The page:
For Egypt, isolating Qatar has political, security advantages
The measures taken against Doha will limit Qatar’s ability to fund Islamist militias jockeying for control in Libya.
Deep distrust. A 2015 file picture shows Egyptian President Abdel Fattah al-Sisi (C-R) walking alongside Qatar’s Emir Sheikh Tamim bin Hamad al-Thani (C-L) upon the latter’s arrival at the Sharm el-Sheikh Red Sea resort ahead of the Arab League summit. (Egyptian presidency)
2017/06/11 Issue: 110 Page: 4
The Arab Weekly
Cairo- A weakened and isolated Qatar will have far-reaching effects on politics and security in Egypt, as well as the problems Cairo faces beyond its borders, experts said.
“Qatar has been waging an all-out media war against the Egyptian state for several years, all with the aim of undermining this state,” said Tarek Fahmy, a political science professor at Cairo University. “The isolation of Qatar will render it incapable of maintaining this war, even if only in the long run.”
Egypt followed Saudi Arabia, Bahrain and the United Arab Emirates in cutting ties with Qatar on June 5 following accusations that Doha has been supporting terrorism, including the banned Muslim Brotherhood.
Qatar, which backed Muslim Brotherhood President Muhammad Morsi in Egypt before he was toppled in 2013, began a media war vilifying post-Morsi authorities in Egypt. Pro-Brotherhood media — mainly funded by Qatar — exaggerated the importance of the Islamist movement on Egypt’s political scene and the popular following the Brotherhood had.
For almost two years after Morsi’s overthrow, demonstrations by Brotherhood followers dominated coverage by the Qatari news channel Al Jazeera and its Egyptian channel, Al Jazeera Mubasher Misr. Al Jazeera’s coverage misrepresented conditions in Egypt, which affected negatively Cairo’s ability to attract investment and foreign tourists, economists said.
Cairo accused Doha of funding terrorist operations by groups affiliated with the Muslim Brotherhood. Egyptian authorities said one of those groups assassinated Egyptian Prosecutor-General Hisham Barakat in a car bombing in June 2015.
Egypt called for a UN Security Council investigation into a ransom of up to $1 billion allegedly paid by Doha to a “terrorist group active in Iraq” to secure the release of kidnapped members of the Qatari royal family.
“This violation of the Security Council resolutions, if proved correct, shall definitely have a negative bearing on counterterrorism efforts on the ground,” senior Egyptian UN diplomat Ihab Moustafa Awad told the Security Council. Security Council Resolution 2199 explicitly bans the payment of ransom to terrorist groups “regardless of how or by whom the ransom is paid.”
Egyptian President Abdel Fattah al-Sisi spoke with US President Donald Trump on June 9 to discuss the Qatar crisis. Both leaders emphasised the importance of all countries implementing agreements to fight terrorism and combat terrorism financing, a White House statement said.
Egypt’s decision to cut diplomatic ties with Qatar was widely praised by the Egyptian media.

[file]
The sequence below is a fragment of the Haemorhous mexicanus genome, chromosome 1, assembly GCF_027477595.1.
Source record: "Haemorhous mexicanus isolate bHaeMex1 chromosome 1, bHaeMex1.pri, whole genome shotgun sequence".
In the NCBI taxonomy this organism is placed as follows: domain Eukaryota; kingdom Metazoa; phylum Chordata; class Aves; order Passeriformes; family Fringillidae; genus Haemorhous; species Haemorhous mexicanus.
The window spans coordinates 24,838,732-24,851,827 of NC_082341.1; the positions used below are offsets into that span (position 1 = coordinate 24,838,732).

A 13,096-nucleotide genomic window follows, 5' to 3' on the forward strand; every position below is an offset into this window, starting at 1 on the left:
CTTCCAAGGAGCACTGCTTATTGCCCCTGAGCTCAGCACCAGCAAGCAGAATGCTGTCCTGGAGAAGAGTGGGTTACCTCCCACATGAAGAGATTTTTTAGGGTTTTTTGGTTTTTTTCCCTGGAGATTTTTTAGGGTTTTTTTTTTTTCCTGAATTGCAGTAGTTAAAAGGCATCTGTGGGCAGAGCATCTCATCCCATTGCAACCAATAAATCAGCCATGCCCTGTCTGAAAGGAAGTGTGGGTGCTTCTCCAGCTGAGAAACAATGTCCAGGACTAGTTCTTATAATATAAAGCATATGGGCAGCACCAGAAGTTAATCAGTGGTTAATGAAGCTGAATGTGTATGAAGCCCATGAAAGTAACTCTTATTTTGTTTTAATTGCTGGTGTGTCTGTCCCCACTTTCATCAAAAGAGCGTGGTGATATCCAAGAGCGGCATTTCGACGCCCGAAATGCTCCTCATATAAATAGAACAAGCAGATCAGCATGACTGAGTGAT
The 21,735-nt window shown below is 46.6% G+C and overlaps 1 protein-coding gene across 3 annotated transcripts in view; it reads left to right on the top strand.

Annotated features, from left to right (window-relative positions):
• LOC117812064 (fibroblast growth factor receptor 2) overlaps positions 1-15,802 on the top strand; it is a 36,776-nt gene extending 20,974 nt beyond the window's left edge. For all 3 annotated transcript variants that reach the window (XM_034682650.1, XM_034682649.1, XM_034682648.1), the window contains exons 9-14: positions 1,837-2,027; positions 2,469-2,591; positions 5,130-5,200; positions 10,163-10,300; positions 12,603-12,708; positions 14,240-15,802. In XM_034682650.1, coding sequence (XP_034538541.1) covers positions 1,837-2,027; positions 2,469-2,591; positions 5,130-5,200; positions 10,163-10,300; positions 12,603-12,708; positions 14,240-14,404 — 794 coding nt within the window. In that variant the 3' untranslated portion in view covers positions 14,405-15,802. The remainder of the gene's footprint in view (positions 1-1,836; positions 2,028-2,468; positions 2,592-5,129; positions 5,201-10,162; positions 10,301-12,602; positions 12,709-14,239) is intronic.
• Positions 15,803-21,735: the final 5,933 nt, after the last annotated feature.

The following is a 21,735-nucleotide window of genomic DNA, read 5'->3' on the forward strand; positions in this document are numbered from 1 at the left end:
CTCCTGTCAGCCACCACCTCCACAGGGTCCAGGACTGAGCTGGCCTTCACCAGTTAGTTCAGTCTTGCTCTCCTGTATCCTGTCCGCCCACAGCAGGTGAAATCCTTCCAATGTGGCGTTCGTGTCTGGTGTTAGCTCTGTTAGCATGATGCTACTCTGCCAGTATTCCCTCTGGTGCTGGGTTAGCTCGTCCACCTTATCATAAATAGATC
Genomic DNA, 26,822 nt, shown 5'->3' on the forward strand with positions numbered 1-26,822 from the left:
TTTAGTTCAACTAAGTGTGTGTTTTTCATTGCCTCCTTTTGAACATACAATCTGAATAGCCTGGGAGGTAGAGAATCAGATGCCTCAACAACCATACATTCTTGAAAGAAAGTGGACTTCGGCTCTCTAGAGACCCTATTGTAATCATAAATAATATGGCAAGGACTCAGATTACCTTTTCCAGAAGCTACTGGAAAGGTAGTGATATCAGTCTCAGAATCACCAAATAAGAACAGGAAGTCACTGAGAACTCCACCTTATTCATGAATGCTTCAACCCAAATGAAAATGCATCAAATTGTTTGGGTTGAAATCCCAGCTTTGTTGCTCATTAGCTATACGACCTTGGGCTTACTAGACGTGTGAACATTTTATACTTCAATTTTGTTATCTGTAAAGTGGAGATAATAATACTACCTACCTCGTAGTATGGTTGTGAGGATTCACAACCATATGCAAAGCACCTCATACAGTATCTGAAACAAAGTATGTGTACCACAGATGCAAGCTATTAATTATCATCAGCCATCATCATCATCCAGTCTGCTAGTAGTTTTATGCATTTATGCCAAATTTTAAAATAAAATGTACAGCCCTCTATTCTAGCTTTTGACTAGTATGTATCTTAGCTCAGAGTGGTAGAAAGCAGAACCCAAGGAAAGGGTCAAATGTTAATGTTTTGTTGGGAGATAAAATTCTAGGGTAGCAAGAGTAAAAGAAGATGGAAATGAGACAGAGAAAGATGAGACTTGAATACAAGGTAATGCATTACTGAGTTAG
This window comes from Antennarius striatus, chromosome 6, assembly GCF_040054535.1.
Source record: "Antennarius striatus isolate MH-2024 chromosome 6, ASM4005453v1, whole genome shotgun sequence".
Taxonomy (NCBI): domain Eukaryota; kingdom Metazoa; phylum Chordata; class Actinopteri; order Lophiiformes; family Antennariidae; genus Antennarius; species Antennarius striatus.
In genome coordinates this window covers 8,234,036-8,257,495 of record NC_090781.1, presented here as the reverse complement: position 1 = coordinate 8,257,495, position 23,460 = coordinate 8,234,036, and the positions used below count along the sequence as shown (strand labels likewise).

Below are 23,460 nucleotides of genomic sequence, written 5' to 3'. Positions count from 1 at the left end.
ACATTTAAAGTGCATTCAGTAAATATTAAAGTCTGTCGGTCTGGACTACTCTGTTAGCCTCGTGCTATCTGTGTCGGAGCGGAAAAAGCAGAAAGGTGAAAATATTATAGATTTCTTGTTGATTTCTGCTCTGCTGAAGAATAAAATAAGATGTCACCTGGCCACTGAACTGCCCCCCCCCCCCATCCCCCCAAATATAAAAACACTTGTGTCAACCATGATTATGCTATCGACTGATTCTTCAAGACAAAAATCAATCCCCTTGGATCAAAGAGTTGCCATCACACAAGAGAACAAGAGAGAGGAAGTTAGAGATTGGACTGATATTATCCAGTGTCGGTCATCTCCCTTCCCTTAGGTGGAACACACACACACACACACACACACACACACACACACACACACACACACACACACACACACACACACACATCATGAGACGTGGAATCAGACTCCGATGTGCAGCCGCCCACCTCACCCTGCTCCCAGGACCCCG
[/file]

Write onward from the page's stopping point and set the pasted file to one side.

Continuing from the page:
“You cannot imagine the effect of negative media on a country’s image and its ability to attract investments or convince foreign tourists that it is safe enough for them to visit it,” said Egyptian economist Wael al-Nahas.
“Investors do not put their money in a country that the media keeps portraying as unstable. Tourists cannot visit this country, either.”
Since Morsi’s overthrow, Egypt attracted little new foreign investment, negatively affecting the economy and creating a shortage of foreign currency reserves that led to last year’s currency flotation.
Egypt attracted $6 billion in foreign investment in 2016 but most of that capital was from companies already present in Egypt working on new projects and expansions. Cairo said it expects to attract $10 billion in investment this year, compared to $11.4 billion in 2009.
For Egypt, the measures taken against Doha will limit Qatar’s ability to fund Islamist militias jockeying for control in Libya, where Egypt is backing the anti-Islamist forces of Libyan strongman Field Marshal Khalifa Haftar.
Cairo, which designated the Muslim Brotherhood as a terrorist group in 2013, ordered air strikes targeting terrorist training camps in Libya. The move, which represented a major expansion in Egypt’s war on terror, was in response to an Islamic State (ISIS) attack in which 30 Coptic Christian pilgrims were killed May 26 in the central Minya region.
Egyptian authorities have said that weapons and ammunition that end up in the hands of ISIS fighting the army in Egypt’s Sinai Peninsula are smuggled in from Libya.
The government of eastern Libya, which is aligned with Haftar, also cut diplomatic ties with Qatar. Libyan National Army spokesman Colonel Ahmed al-Mesmari accused Qatar of sending arms and ammunition to Islamist militias in the country.
“This means that tightening the noose around Qatar and forcing it to suspend funding and support to terrorists will leave the Libya militias high and dry,” said Hesham Halabi, a retired Egyptian general and adviser at Nasser Military Academy.
“Apart from significantly contributing to Libya’s stabilisation and the ability of the national army to bring order back to the country, this will contribute to preventing arms smuggling into Egypt and consequently weakening the ISIS terrorists spilling Egyptians’ blood.”